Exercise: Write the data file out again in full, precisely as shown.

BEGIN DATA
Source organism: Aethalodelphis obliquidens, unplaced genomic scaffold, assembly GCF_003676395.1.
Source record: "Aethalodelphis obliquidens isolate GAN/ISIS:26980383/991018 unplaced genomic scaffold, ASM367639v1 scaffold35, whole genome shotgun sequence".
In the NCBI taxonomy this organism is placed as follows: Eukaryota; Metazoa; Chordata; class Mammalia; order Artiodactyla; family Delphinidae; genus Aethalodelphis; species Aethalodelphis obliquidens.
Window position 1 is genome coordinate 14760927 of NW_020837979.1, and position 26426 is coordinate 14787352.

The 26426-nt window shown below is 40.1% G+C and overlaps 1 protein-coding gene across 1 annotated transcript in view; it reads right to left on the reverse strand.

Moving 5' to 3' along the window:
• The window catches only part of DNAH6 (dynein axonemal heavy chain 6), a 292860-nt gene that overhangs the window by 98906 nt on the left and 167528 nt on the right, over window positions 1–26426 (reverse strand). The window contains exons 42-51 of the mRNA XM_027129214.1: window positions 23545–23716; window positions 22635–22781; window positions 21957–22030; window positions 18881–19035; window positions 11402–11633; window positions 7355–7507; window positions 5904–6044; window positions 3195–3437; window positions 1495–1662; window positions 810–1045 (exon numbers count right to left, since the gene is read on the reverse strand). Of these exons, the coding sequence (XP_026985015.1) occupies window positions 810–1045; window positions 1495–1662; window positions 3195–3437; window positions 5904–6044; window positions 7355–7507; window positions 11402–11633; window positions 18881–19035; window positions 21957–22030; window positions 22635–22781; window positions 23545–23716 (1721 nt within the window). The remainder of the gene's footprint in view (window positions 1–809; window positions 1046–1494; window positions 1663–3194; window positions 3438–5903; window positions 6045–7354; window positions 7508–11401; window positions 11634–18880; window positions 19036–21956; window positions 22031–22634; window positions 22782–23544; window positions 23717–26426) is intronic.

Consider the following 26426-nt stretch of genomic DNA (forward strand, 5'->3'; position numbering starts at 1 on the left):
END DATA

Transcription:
Source organism: Aethalodelphis obliquidens, unplaced genomic scaffold, assembly GCF_003676395.1.
Source record: "Aethalodelphis obliquidens isolate GAN/ISIS:26980383/991018 unplaced genomic scaffold, ASM367639v1 scaffold35, whole genome shotgun sequence".
In the NCBI taxonomy this organism is placed as follows: Eukaryota; Metazoa; Chordata; class Mammalia; order Artiodactyla; family Delphinidae; genus Aethalodelphis; species Aethalodelphis obliquidens.
Window position 1 is genome coordinate 14760927 of NW_020837979.1, and position 26426 is coordinate 14787352.

The 26426-nt window shown below is 40.1% G+C and overlaps 1 protein-coding gene across 1 annotated transcript in view; it reads right to left on the reverse strand.

Moving 5' to 3' along the window:
• The window catches only part of DNAH6 (dynein axonemal heavy chain 6), a 292860-nt gene that overhangs the window by 98906 nt on the left and 167528 nt on the right, over window positions 1–26426 (reverse strand). The window contains exons 42-51 of the mRNA XM_027129214.1: window positions 23545–23716; window positions 22635–22781; window positions 21957–22030; window positions 18881–19035; window positions 11402–11633; window positions 7355–7507; window positions 5904–6044; window positions 3195–3437; window positions 1495–1662; window positions 810–1045 (exon numbers count right to left, since the gene is read on the reverse strand). Of these exons, the coding sequence (XP_026985015.1) occupies window positions 810–1045; window positions 1495–1662; window positions 3195–3437; window positions 5904–6044; window positions 7355–7507; window positions 11402–11633; window positions 18881–19035; window positions 21957–22030; window positions 22635–22781; window positions 23545–23716 (1721 nt within the window). The remainder of the gene's footprint in view (window positions 1–809; window positions 1046–1494; window positions 1663–3194; window positions 3438–5903; window positions 6045–7354; window positions 7508–11401; window positions 11634–18880; window positions 19036–21956; window positions 22031–22634; window positions 22782–23544; window positions 23717–26426) is intronic.

Consider the following 26426-nt stretch of genomic DNA (forward strand, 5'->3'; position numbering starts at 1 on the left):